Shariba, Sāribā, Sariba, Śāribā: 6 definitions

Introduction:

Shariba means something in Hinduism, Sanskrit, Buddhism, Pali, biology. If you want to know the exact meaning, history, etymology or English translation of this term then check out the descriptions on this page. Add your comment or reference to a book if you want to contribute to this summary article.

The Sanskrit term Śāribā can be transliterated into English as Sariba or Shariba, using the IAST transliteration scheme (?).

In Hinduism

Ayurveda (science of life)

Kalpa (Formulas, Drug prescriptions and other Medicinal preparations)

Source: Shodhganga: Edition translation and critical study of yogasarasamgraha

Śāribā (शारिबा) refers to the medicinal plant known as “Hemidesmus indicus R. Br.” and is dealt with in the 15th-century Yogasārasaṅgraha (Yogasara-saṅgraha) by Vāsudeva: an unpublished Keralite work representing an Ayurvedic compendium of medicinal recipes. The Yogasārasaṃgraha [mentioning śāribā] deals with entire recipes in the route of administration, and thus deals with the knowledge of pharmacy (bhaiṣajya-kalpanā) which is a branch of pharmacology (dravyaguṇa).

Toxicology (Study and Treatment of poison)

Source: Shodhganga: Kasyapa Samhita—Text on Visha Chikitsa

Śāribā (शारिबा) [Cf. Śārivā] is the name of a herbal ingredient which is included in a (snake) poison antidote recipe, according to the Kāśyapa Saṃhitā: an ancient Sanskrit text from the Pāñcarātra tradition dealing with both Tantra and Viṣacikitsā—an important topic from Āyurveda which deals with the study of Toxicology (Viṣavidyā or Sarpavidyā).—In the Añjana or Collyrium segment of the eighth Adhyāya, Kāśyapa prescribes eight types of permutation and combination of herbs that effectively arrest poison. According to Kāśyapasaṃhitā (verse VIII.39b-40), “Arjuna, Kuṣṭha, Nata, Vyoma, Tulasī, Śāribā, Dhana, Helā, Hiṅgu,Vacā,Yaṣṭhi,Vilaṅga, Sindhu, honey boiled in the latex of Palāśa and salt water and stored in the horn of a cow, applied as collyrium treats poison effectively”.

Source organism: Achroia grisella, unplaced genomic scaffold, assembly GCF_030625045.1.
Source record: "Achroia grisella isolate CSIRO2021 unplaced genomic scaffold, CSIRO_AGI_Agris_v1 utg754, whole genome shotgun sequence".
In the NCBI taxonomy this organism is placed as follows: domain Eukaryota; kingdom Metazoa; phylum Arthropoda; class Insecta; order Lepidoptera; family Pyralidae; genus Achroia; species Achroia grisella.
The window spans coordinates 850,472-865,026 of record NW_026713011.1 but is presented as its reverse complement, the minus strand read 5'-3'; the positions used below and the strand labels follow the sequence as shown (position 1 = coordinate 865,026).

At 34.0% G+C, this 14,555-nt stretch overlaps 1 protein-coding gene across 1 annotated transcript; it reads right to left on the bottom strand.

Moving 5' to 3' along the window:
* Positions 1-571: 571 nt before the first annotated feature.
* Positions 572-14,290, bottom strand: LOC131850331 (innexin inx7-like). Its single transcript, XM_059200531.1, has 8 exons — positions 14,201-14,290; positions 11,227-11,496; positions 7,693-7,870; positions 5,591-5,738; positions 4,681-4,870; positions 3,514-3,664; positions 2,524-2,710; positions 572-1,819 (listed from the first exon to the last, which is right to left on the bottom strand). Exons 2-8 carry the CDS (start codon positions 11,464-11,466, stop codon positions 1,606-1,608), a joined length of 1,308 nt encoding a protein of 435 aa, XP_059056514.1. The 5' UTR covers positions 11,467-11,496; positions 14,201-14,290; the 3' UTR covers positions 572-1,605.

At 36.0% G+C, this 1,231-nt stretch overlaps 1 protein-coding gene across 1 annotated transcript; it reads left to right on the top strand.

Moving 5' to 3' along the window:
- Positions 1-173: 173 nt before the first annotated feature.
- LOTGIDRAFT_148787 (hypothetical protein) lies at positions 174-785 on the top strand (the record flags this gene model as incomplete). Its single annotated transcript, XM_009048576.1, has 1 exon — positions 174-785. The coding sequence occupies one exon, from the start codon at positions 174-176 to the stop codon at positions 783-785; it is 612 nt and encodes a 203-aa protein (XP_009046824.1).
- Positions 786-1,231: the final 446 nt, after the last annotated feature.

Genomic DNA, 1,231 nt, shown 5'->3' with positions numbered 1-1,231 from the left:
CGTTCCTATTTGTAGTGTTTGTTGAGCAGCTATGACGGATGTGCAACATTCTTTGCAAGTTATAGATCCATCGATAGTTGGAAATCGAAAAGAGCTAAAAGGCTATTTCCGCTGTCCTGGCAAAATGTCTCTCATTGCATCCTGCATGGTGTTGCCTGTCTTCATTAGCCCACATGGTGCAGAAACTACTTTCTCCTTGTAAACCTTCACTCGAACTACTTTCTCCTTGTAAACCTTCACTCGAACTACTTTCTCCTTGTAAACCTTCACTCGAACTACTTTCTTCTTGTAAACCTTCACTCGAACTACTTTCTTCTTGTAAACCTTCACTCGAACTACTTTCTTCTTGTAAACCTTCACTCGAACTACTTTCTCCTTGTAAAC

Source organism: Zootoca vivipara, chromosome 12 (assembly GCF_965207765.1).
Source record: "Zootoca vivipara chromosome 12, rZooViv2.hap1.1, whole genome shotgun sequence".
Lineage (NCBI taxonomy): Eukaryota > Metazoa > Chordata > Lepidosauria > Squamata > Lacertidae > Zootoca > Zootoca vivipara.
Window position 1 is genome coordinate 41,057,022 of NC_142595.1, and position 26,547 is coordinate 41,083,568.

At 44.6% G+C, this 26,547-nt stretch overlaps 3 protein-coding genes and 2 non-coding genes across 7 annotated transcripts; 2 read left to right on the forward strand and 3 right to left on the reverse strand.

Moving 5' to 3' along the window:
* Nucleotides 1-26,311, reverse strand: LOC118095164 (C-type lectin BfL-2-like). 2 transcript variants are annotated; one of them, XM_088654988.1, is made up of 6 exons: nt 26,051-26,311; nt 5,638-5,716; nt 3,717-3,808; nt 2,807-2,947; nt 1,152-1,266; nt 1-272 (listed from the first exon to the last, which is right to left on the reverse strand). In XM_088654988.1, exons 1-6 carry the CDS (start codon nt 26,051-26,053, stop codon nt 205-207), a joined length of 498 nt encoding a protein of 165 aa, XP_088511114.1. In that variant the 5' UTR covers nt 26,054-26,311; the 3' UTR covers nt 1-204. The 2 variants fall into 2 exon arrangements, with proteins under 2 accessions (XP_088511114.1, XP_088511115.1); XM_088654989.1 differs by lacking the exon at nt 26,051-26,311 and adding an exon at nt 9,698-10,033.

Source: Shodhganga: Kasyapa Samhita—Text on Visha Chikitsa

Śāribā (शारिबा) [Cf. Śārivā] is the name of an ingredient used in the treatment (cikitsā) of immobile or plant poison (sthāvaraviṣa), according to the Kāśyapa Saṃhitā: an ancient Sanskrit text from the Pāñcarātra tradition dealing with both Tantra and Viṣacikitsā—an important topic from Āyurveda which deals with the study of Toxicology (Viṣavidyā or Sarpavidyā).—The 12h adhyāya of the Kāśyapasaṃhita also deals with the mantras for curing immobile or plant poison (sthāvara-viṣa) as well as antidotes made of medicines that quell the same.—Accordingly, “A decoction of Kośātakī, Agni, cinnamon, Sūryavallī, Amṛta, Abhayā, Śleṣmātaka, Śirīṣa, Karṇikā, Kāśmarī, two kinds of Niṣā, Punarnāvā Bṛhatī and Kaṇṭhakārī, two varieties of Sārivā (śāribā) and Trikaṭu cooled and mixed with ghee and honey is useful in totally decimating plant-poison”.

Ayurveda book cover
context information